Latin American Foundation for the Future

A career in international development: apply now!

Blog, Fundraising News

Working in the international development field has become the dream of many ambitious young professionals all around the world. The most attractive part of this job is that your efforts count; every day you work towards a goal that, if planned and executed well, will make a difference for a social group you care about, and eventually for the whole society. However, if you have ever tried to get started in this professional sector, you will know  that it is by no means easy: it is tough, it is competitive and it requires sacrifice.

LAFF team

The best place to get started are small charities like LAFF, where you can get  real hands on experience and be involved in all aspects of NGOs’ management. Having first volunteered and then worked for LAFF over a period of one year and a half, I have  first-hand experience! My time as a volunteer  was the first step in my journey working for LAFF: I developed a better awareness of the local context, I learnt about the functioning of a small international NGO and I had the opportunity and honour of being a workshop facilitator for wonderful young people. The next step I took was the most important in my whole career: becoming the manager of LAFF was and still is the most complete, challenging and rewarding professional experience of my life.

The LAFF Programme Manager is in charge of all projects implemented in Cusco and Lima and is responsible for maintaining good relationships with all local and international stakeholders. He or she manages a team of local and international volunteers,  also recruited by the Programme Manager. Since I have taken up this role, I had the opportunity to develop professionally in several different areas, even some that I would  never have imagined! Currently, I am part of a team tasked with setting up a bakery as a social enterprise project. Beforehand, I had never known much about bread making, especially on an industrial scale. Now, I can tell you which are the best ovens you can buy in Peru, how big  the “amasadora” should be for daily bread production of a small bakery and what kind electric power you need for your machines. I also have basic knowledge on how to run a guinea pig farm and regularly  host  a British pub quiz in Cusco!

In addition to these special and unusual experiences, LAFF has given me invaluable training in all aspects of  Project Cycle Management,
communications, finance, fundraising and people management.  As a Programme Manager I had full control of and responsibility for all wonderful LAFF initiatives. It has been challenging managing three, four, or even five projects at once, while at the same time, making sure that LAFF’s internal activities, such as communications, fundraising and recruitment continued fuelling our internal capacity. However, the pressure kept my concentration and motivation high and I was able to enjoy the responsibility of taking important decisions and the creative space I was given when working out the best way to meet our partner organizations’ needs.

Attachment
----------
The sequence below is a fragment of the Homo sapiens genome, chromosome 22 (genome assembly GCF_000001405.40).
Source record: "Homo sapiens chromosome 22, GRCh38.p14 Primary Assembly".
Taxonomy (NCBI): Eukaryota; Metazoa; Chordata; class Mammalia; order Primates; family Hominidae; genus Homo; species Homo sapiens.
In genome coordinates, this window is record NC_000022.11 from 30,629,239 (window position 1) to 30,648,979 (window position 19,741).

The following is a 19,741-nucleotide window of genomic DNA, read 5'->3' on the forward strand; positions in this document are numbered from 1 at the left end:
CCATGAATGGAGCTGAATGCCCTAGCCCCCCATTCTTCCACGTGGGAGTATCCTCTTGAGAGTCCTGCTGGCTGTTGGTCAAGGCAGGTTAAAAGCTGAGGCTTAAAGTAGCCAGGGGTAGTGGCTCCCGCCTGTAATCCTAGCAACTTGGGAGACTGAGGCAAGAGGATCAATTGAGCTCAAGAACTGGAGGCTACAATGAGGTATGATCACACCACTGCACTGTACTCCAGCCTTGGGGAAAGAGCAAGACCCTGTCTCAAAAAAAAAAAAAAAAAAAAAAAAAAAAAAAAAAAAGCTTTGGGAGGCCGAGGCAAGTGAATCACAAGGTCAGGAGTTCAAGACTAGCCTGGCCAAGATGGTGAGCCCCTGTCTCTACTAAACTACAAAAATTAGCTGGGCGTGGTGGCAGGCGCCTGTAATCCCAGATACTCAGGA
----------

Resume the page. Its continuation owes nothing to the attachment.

Technically, the greatest learning curve for me was the financial side of LAFF. In my previous experience as project coordinator and manager, I had always had the invaluable help of an accountant. At LAFF I had the privilege of sitting next to our temporary volunteer accountants who trained me on account charts, accrual basis accounting, budgeting and so on. My abilities  managing and allocating budgets increased significantly, as did my knowledge of  financial reports. As for my personal skills, the best gift LAFF gave me was through challenging my leadership skills working with different people and in various situations forcing me to go beyond myself. In such a dynamic, fast-paced and diverse environment, it is sometimes difficult to keep everyone happy, even for someone like me who has always been praised for her people skills. I understood that it was not just about delegating the right tasks or stepping up to solve conflicts with dialogue but also about  designing the right “structure” within and around the team so that everyone could feel valued, motivated and supported with the few resources we had access to.

It is sad I have to leave LAFF now. I would like to give back everything I have learnt. But more than everything else I will miss the wonderful people I have met here: the directors of our partner organizations, so dedicated to their mission, and of course, all of the children and young people I have worked with. After having worked with many children and young people over the last ten years in three different countries, I now understand that there is no limit to what they can teach you. LAFF exists to give these young people better opportunities than the ones they had before through gaining support and shelter at our partner organizations. LAFF works to give all of our young people access to education and to give them the personal and social skills they need to build a successful and happy future for themselves. This is what the job of Programme Manager involved and what his or her daily efforts mean to Carlota, Alfredo, Maribel, Jaime and all the rest of the young people LAFF supports.

The position of Programme Manager crops up once a year so if you’re interested in applying keep checking our website for when the application process starts.